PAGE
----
This, unfortunately, is not realistic. Even vocal supporters of this initiative indicated an extreme lack of availability through a When2Meet poll organized by the Fee Board chair. Of the 140 hours on the poll, which included 8 a.m. to 10 p.m. every possible day, we had enough people to even conduct business, for only seven hours. Unfortunately, this is the way this point of the semester works. Nevertheless, we are committed to maximizing our concurrent availability to thoroughly deliberate and support student-facing services while urging a university response.

Students experiencing poverty deserve systemic solutions. That’s why we’re so glad to hear that a centralized effort on student poverty, made possible by all of the amazing work of the Student Advisory Board on Student Poverty, will move forward next year with full support from university internal funding and without any Student Fee contribution. This is great news, and the whole Advisory Board should feel proud of this accomplishment! We hope that the university continues to show this commitment and goes beyond it because students experiencing poverty deserve this — and because we, as students, cannot and should not solve student poverty alone.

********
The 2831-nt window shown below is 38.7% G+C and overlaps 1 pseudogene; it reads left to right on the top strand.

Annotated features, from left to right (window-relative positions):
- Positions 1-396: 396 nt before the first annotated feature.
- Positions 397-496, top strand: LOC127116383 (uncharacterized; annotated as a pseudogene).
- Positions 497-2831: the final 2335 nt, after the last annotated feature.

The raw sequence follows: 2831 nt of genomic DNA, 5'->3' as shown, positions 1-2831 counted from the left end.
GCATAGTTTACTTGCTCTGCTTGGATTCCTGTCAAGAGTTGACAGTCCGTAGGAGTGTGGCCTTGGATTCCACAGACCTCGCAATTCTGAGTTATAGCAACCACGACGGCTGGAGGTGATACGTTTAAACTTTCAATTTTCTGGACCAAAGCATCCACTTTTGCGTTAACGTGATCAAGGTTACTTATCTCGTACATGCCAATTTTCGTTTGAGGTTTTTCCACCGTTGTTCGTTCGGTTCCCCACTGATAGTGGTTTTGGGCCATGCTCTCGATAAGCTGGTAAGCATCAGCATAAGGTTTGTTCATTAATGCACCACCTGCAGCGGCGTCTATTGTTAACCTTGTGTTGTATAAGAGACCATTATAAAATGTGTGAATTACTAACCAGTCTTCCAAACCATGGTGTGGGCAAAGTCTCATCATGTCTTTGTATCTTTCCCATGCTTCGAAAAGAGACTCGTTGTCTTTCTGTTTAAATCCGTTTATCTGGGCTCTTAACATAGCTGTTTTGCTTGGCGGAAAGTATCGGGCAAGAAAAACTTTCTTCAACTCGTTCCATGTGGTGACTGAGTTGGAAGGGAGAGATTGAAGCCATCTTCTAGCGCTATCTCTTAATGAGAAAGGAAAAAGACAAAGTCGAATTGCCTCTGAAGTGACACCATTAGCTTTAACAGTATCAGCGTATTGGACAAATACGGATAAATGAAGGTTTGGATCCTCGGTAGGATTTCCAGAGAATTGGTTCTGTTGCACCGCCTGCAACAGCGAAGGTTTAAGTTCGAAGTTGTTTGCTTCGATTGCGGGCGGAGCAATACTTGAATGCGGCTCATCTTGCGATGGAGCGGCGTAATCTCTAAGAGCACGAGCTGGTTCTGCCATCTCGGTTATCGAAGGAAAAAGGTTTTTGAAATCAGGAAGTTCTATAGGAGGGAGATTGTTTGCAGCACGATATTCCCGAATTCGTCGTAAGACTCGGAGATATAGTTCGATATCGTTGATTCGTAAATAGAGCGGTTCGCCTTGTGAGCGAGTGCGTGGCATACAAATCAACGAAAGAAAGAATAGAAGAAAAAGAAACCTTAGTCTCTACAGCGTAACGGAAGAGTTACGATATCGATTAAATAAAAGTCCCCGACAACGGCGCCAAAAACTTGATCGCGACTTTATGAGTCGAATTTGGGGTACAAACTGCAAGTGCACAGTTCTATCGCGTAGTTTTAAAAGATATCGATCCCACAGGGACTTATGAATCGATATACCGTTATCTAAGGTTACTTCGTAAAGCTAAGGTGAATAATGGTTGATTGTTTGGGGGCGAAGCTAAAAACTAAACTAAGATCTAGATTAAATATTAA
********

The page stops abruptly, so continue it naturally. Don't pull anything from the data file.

On the Fee Board side, we care about student poverty and want long-term, sustained university support for students experiencing poverty. We hope you will consider our perspective. We are grateful for your participation in the Fee Board process and hope it continues.

We have an opportunity to celebrate the start of the centralized effort on student poverty this year. To continue to move forward — for students experiencing poverty and the student body — we need to value accurate information and accountability, from our university and student leaders.

This post was submitted independently as part of our community content program. You could have your content published on Onward State by submitting it here.

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About the Author

Student Fee Board

Each year, students pay one comprehensive fee referred to as the “student fee.” The University Park Student Fee Board hears allocation requests from various administrative entities as well as requests from the University Park Allocation Committee (UPAC), which allocates funds to student organizations. Learn more at